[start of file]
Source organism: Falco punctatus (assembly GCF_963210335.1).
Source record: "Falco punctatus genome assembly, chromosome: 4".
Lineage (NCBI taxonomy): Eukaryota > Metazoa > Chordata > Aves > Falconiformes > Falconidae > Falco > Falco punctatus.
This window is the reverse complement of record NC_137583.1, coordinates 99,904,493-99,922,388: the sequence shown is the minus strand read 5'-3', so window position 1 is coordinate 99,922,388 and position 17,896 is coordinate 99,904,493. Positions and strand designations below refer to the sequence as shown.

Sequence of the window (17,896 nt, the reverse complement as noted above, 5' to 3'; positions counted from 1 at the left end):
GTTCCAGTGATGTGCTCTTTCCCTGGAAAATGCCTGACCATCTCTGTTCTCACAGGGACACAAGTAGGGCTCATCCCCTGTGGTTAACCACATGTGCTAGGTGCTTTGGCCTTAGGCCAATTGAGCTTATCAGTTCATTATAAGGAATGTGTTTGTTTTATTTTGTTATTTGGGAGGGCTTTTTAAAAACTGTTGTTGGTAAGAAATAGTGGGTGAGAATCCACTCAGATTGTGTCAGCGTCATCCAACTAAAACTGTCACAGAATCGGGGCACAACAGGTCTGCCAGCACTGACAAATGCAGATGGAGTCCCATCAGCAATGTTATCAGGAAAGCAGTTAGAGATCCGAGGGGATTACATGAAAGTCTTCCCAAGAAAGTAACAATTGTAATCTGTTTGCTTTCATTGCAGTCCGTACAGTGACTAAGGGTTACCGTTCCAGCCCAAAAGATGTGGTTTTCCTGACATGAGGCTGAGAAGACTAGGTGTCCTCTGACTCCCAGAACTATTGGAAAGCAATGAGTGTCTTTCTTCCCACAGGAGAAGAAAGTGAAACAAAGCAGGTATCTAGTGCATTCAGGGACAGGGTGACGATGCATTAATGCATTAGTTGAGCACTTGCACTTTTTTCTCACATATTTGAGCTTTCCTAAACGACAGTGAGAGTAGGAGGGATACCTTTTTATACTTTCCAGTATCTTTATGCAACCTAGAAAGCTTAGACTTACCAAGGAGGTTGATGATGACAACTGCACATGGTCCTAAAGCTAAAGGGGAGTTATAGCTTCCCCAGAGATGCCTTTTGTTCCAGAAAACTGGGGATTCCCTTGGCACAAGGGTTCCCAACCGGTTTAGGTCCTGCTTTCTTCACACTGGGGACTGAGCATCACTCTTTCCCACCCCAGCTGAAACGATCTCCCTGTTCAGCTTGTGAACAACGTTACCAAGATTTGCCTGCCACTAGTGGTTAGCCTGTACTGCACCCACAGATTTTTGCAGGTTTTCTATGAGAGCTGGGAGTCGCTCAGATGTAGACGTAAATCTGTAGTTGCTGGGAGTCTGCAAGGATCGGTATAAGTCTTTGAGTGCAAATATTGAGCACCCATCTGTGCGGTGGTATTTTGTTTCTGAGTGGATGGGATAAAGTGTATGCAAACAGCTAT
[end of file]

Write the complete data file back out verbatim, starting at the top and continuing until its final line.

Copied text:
Source organism: Falco punctatus (assembly GCF_963210335.1).
Source record: "Falco punctatus genome assembly, chromosome: 4".
Lineage (NCBI taxonomy): Eukaryota > Metazoa > Chordata > Aves > Falconiformes > Falconidae > Falco > Falco punctatus.
This window is the reverse complement of record NC_137583.1, coordinates 99,904,493-99,922,388: the sequence shown is the minus strand read 5'-3', so window position 1 is coordinate 99,922,388 and position 17,896 is coordinate 99,904,493. Positions and strand designations below refer to the sequence as shown.

Sequence of the window (17,896 nt, the reverse complement as noted above, 5' to 3'; positions counted from 1 at the left end):
GTTCCAGTGATGTGCTCTTTCCCTGGAAAATGCCTGACCATCTCTGTTCTCACAGGGACACAAGTAGGGCTCATCCCCTGTGGTTAACCACATGTGCTAGGTGCTTTGGCCTTAGGCCAATTGAGCTTATCAGTTCATTATAAGGAATGTGTTTGTTTTATTTTGTTATTTGGGAGGGCTTTTTAAAAACTGTTGTTGGTAAGAAATAGTGGGTGAGAATCCACTCAGATTGTGTCAGCGTCATCCAACTAAAACTGTCACAGAATCGGGGCACAACAGGTCTGCCAGCACTGACAAATGCAGATGGAGTCCCATCAGCAATGTTATCAGGAAAGCAGTTAGAGATCCGAGGGGATTACATGAAAGTCTTCCCAAGAAAGTAACAATTGTAATCTGTTTGCTTTCATTGCAGTCCGTACAGTGACTAAGGGTTACCGTTCCAGCCCAAAAGATGTGGTTTTCCTGACATGAGGCTGAGAAGACTAGGTGTCCTCTGACTCCCAGAACTATTGGAAAGCAATGAGTGTCTTTCTTCCCACAGGAGAAGAAAGTGAAACAAAGCAGGTATCTAGTGCATTCAGGGACAGGGTGACGATGCATTAATGCATTAGTTGAGCACTTGCACTTTTTTCTCACATATTTGAGCTTTCCTAAACGACAGTGAGAGTAGGAGGGATACCTTTTTATACTTTCCAGTATCTTTATGCAACCTAGAAAGCTTAGACTTACCAAGGAGGTTGATGATGACAACTGCACATGGTCCTAAAGCTAAAGGGGAGTTATAGCTTCCCCAGAGATGCCTTTTGTTCCAGAAAACTGGGGATTCCCTTGGCACAAGGGTTCCCAACCGGTTTAGGTCCTGCTTTCTTCACACTGGGGACTGAGCATCACTCTTTCCCACCCCAGCTGAAACGATCTCCCTGTTCAGCTTGTGAACAACGTTACCAAGATTTGCCTGCCACTAGTGGTTAGCCTGTACTGCACCCACAGATTTTTGCAGGTTTTCTATGAGAGCTGGGAGTCGCTCAGATGTAGACGTAAATCTGTAGTTGCTGGGAGTCTGCAAGGATCGGTATAAGTCTTTGAGTGCAAATATTGAGCACCCATCTGTGCGGTGGTATTTTGTTTCTGAGTGGATGGGATAAAGTGTATGCAAACAGCTAT